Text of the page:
When homeowners are preparing to put their properties on the market, one aspect is usually foremost in their minds: money. Setting the asking price accurately can mean the difference between getting an offer quickly and having a house languish for months, drawing little interest.
With that in mind, it's important that potential sellers block out a lot of the noise that often surrounds the intricate art and science of pricing. There are plenty of myths that may cause sellers to lose sleep at night as they attempt to separate fact from fiction. The following are statements that can stand in the way of a successful sale.
When sellers receive an offer from the first showing, they may be skeptical or hesitant to accept it, wondering if other prospective buyers would be inclined to pay more. Thoughts of potential bidding wars could cause sellers to want to wait and see who else falls for their place. But, remember the old adage, "A bird in the hand is worth two in the bush?" There's no guarantee other would-be buyers are waiting around the corner. If the offer is a fair one, entertain it and count your blessings.
When sellers receive an offer early in the process, as excited as they might be, many can't help but wonder, "Should we have asked for more money? Did our agent price it too cheaply?" While it's natural to be skeptical (and even a little greedy), receiving an offer on the early end of the spectrum most likely means your home was priced accurately and attractively. If you trust your agent, you know he or she didn't pick a number out of the sky, but rather based it on extensive market research. So, be glad your sale is moving in the right direction.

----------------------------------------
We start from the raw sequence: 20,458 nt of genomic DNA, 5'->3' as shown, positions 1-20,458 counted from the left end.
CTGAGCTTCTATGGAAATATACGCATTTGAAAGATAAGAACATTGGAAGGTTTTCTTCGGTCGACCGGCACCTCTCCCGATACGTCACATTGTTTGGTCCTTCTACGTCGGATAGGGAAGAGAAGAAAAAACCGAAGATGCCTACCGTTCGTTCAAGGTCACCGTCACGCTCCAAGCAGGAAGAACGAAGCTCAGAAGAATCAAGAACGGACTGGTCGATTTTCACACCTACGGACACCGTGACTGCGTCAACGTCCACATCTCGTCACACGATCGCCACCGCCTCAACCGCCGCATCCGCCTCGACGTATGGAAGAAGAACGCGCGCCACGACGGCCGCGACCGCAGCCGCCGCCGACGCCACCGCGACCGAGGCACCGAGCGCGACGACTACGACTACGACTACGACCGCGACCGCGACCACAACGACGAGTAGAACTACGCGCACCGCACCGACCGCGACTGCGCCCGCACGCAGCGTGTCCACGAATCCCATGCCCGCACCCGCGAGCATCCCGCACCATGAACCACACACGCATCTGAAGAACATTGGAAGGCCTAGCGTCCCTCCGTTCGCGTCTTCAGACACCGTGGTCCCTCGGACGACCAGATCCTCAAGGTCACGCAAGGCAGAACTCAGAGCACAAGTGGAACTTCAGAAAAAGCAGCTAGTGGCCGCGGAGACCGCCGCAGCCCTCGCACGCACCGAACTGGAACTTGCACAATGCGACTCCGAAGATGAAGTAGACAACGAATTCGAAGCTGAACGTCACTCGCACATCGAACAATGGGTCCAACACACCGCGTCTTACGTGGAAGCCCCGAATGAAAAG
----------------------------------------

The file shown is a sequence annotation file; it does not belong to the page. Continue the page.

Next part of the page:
Let's be honest: Most sellers would love to get top dollar for their homes. But overpricing it with the intention of being willing to accept a lower offer may just leave you empty handed in the long run. Plus, if you have to drop your ask multiple times, buyers may begin to wonder what's wrong with the place — other than the price, that is.
Have you ever noticed how homeowners are eager to believe Zestimates or other automated valuation models when that price exceeds their expectations? Yet, when the opposite happens, they assume it's outdated or erroneous information? The point we're making is, these numbers can be inaccurate, so again, trust your agent over the Internet. Enough said.
Sellers may adore the improvements and renovations they've made and want to add in those costs to the asking price. But remember, not every change is going to land a huge return on investment. If you're curious about what you can expect on those fixes, check out Remodeling Magazine's annual ‘Cost Versus Value' report to get an idea of which upgrades yield the biggest bang for your buck. Also, as you're making changes, bear in mind that the infinity pool you view as an asset may just seem like a huge liability to a buyer.
Agents are paid a percentage of the selling price of the home. However, even if they were to raise the ask by $25,000, in most cases that would yield an additional $1,500 in commission, which would then be divvied up between the broker the agent is working for and the buyer's agent, leaving your agent with less than $750 more in his or her pocket. It's hard to imagine an agent would blow a potential quick sale — and take on weeks or months of additional showings and marketing expenses — for a few hundred dollars.
While no homeowner is eager to drop the listing price, if time is passing and there's been little interest, it could be time to consider lowering the ask. Remember, time is money. While you're waiting for someone to meet your price, you're still paying the mortgage, taxes, utilities, and insurance etc. Plus, sometimes, lowering the price can put your home in front of a group of new buyers, which could generate a lot more interest and, ultimately, get the price back up closer to where it was in the first place.